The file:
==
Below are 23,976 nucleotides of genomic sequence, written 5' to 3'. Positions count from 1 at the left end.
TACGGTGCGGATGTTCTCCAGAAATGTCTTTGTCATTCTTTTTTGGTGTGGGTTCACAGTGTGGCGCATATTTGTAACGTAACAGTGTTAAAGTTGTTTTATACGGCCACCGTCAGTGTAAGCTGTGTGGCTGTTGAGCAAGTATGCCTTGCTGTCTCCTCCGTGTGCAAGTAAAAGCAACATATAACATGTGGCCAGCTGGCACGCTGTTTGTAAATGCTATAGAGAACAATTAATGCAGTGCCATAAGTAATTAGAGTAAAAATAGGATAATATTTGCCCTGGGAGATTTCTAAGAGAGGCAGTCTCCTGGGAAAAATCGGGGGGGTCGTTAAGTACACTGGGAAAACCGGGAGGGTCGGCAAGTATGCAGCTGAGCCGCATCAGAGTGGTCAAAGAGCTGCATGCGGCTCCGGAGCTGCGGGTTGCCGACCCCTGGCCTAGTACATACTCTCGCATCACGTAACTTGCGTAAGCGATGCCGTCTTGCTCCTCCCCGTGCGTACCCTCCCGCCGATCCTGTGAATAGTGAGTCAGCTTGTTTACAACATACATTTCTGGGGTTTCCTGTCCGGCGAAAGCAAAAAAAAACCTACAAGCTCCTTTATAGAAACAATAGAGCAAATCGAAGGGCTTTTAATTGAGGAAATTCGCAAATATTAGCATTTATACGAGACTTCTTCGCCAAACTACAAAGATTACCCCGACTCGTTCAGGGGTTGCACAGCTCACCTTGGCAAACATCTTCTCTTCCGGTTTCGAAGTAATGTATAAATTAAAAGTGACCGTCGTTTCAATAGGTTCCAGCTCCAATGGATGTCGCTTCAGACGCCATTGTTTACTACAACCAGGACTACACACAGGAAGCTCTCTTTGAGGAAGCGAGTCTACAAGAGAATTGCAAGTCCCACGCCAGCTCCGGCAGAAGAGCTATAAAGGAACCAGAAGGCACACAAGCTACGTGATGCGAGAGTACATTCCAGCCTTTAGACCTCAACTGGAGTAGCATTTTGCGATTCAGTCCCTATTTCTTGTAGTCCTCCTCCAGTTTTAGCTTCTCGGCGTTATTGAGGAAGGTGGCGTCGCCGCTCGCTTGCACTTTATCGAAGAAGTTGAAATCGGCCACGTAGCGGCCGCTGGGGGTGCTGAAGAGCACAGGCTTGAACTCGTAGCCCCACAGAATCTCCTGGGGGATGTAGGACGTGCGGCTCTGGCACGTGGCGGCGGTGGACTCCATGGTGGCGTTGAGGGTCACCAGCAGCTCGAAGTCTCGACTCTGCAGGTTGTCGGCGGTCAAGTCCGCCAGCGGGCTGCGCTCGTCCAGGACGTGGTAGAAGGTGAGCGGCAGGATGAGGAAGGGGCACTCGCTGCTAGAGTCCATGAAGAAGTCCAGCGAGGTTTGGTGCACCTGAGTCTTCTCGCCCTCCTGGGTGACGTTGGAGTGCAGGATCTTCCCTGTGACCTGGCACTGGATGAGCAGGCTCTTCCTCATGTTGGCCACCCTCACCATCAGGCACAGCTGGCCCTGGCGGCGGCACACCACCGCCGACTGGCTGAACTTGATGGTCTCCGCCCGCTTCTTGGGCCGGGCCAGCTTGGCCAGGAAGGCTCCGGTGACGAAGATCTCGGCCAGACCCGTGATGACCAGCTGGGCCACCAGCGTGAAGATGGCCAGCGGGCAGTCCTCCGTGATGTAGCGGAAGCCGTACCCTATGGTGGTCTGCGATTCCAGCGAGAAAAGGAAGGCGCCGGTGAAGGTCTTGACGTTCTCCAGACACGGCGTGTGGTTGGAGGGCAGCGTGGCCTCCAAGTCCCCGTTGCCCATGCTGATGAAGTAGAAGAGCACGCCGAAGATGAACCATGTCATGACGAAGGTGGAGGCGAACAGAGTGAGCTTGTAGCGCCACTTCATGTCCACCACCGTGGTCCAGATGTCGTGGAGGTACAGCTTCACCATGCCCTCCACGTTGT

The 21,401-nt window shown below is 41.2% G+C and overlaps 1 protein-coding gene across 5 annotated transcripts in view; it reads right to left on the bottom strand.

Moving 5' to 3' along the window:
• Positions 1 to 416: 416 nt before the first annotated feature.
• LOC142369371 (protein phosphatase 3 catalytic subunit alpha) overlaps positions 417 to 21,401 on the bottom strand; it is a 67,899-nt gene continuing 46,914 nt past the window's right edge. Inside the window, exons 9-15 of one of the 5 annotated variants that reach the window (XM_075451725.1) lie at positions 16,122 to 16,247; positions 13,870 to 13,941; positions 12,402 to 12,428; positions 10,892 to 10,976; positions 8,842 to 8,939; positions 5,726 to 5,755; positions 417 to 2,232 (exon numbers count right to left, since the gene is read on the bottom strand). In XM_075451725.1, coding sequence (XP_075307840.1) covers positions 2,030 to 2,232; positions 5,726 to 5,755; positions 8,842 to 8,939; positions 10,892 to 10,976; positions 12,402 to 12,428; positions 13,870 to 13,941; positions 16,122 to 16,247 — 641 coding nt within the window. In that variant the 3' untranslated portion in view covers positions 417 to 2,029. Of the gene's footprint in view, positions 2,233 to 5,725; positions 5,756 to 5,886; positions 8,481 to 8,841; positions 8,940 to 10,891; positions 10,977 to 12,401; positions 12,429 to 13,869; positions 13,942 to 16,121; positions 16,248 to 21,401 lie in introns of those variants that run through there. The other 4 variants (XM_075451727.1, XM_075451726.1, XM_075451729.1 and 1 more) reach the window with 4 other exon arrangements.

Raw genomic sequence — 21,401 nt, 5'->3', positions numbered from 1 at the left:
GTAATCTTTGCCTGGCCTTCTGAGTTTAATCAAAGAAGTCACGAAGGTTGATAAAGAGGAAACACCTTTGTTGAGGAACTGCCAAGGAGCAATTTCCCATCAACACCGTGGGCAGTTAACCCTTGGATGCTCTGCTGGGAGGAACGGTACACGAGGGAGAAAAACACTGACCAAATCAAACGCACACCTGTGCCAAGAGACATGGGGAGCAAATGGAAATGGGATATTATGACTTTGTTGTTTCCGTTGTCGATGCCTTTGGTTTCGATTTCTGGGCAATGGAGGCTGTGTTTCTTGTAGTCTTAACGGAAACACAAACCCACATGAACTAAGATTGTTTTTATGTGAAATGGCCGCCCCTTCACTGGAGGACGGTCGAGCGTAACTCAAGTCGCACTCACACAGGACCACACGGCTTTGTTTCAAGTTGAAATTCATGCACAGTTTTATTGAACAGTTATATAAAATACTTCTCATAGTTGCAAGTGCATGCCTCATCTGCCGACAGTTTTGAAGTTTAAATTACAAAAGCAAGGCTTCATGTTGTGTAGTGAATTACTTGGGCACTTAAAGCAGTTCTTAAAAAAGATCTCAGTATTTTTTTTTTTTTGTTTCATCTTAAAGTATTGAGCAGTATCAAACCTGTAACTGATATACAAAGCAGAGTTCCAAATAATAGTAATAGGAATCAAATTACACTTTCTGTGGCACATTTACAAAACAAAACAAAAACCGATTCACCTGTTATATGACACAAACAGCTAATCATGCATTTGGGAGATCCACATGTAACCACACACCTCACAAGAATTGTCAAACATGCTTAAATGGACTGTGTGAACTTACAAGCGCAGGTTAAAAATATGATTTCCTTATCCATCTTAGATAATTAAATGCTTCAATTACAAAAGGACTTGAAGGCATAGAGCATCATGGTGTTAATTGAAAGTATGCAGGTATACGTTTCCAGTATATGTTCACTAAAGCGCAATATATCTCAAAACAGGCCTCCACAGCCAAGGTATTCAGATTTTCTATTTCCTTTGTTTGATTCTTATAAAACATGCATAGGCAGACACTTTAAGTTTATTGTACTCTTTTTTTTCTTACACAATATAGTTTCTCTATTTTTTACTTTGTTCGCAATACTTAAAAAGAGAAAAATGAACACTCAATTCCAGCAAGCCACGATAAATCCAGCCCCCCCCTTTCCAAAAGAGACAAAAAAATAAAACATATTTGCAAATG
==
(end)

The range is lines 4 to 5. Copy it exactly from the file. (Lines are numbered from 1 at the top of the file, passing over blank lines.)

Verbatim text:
Moving 5' to 3' along the window:
• Positions 1 to 416: 416 nt before the first annotated feature.